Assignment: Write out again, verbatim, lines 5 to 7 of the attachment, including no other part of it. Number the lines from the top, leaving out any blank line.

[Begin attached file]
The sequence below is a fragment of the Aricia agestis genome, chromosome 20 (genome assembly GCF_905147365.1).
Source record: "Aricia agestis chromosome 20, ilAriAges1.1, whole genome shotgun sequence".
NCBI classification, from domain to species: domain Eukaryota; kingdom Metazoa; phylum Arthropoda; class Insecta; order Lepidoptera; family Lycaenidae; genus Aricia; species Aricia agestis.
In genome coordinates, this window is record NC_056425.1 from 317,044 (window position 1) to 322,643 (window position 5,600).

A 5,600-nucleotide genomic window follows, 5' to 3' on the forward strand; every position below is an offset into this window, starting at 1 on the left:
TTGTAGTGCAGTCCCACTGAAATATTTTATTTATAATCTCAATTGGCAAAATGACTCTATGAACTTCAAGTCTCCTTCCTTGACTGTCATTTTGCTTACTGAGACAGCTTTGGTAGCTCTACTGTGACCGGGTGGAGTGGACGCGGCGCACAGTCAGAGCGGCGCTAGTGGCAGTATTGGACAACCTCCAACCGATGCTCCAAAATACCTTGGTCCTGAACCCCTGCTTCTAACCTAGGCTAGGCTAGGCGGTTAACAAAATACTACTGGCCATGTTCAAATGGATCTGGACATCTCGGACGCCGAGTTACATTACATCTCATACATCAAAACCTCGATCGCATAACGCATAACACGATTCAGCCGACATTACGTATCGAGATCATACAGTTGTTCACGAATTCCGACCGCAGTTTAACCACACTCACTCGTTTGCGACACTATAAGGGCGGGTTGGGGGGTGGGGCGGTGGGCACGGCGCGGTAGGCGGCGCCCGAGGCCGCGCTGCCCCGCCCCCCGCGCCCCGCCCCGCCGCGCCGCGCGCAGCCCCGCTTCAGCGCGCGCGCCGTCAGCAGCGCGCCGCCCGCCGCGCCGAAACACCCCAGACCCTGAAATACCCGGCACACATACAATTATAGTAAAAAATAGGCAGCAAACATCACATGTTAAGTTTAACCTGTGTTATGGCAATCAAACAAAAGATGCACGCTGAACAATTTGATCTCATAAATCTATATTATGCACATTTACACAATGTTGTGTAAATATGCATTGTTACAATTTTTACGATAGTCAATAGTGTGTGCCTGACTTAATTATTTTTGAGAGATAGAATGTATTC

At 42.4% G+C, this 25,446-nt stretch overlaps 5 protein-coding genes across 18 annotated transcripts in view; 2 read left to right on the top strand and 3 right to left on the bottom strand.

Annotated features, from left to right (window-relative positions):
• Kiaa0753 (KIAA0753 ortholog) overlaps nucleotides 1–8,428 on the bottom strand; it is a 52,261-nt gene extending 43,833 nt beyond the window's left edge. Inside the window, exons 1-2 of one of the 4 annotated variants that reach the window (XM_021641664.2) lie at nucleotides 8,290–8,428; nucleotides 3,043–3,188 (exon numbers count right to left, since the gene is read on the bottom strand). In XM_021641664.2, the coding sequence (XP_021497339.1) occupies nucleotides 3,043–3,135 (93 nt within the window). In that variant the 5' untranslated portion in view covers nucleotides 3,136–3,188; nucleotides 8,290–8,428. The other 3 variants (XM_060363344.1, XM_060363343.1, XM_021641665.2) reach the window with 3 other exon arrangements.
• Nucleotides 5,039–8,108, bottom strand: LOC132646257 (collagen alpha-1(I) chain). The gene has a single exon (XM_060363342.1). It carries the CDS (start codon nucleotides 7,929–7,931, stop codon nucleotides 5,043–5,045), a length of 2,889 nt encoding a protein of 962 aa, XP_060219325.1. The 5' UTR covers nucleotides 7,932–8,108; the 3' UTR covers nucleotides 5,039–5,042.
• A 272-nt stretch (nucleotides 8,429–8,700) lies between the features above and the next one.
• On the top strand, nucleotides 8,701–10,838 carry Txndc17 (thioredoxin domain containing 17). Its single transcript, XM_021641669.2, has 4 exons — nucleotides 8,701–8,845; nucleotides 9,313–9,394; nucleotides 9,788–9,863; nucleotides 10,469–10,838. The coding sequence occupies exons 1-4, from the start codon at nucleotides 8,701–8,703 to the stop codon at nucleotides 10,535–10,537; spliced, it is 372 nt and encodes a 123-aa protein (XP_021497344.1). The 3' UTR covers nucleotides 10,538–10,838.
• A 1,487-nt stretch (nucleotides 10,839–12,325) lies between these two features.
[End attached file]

A 5,600-nucleotide genomic window follows, 5' to 3' on the forward strand; every position below is an offset into this window, starting at 1 on the left:
TTGTAGTGCAGTCCCACTGAAATATTTTATTTATAATCTCAATTGGCAAAATGACTCTATGAACTTCAAGTCTCCTTCCTTGACTGTCATTTTGCTTACTGAGACAGCTTTGGTAGCTCTACTGTGACCGGGTGGAGTGGACGCGGCGCACAGTCAGAGCGGCGCTAGTGGCAGTATTGGACAACCTCCAACCGATGCTCCAAAATACCTTGGTCCTGAACCCCTGCTTCTAACCTAGGCTAGGCTAGGCGGTTAACAAAATACTACTGGCCATGTTCAAATGGATCTGGACATCTCGGACGCCGAGTTACATTACATCTCATACATCAAAACCTCGATCGCATAACGCATAACACGATTCAGCCGACATTACGTATCGAGATCATACAGTTGTTCACGAATTCCGACCGCAGTTTAACCACACTCACTCGTTTGCGACACTATAAGGGCGGGTTGGGGGGTGGGGCGGTGGGCACGGCGCGGTAGGCGGCGCCCGAGGCCGCGCTGCCCCGCCCCCCGCGCCCCGCCCCGCCGCGCCGCGCGCAGCCCCGCTTCAGCGCGCGCGCCGTCAGCAGCGCGCCGCCCGCCGCGCCGAAACACCCCAGACCCTGAAATACCCGGCACACATACAATTATAGTAAAAAATAGGCAGCAAACATCACATGTTAAGTTTAACCTGTGTTATGGCAATCAAACAAAAGATGCACGCTGAACAATTTGATCTCATAAATCTATATTATGCACATTTACACAATGTTGTGTAAATATGCATTGTTACAATTTTTACGATAGTCAATAGTGTGTGCCTGACTTAATTATTTTTGAGAGATAGAATGTATTC

At 42.4% G+C, this 25,446-nt stretch overlaps 5 protein-coding genes across 18 annotated transcripts in view; 2 read left to right on the top strand and 3 right to left on the bottom strand.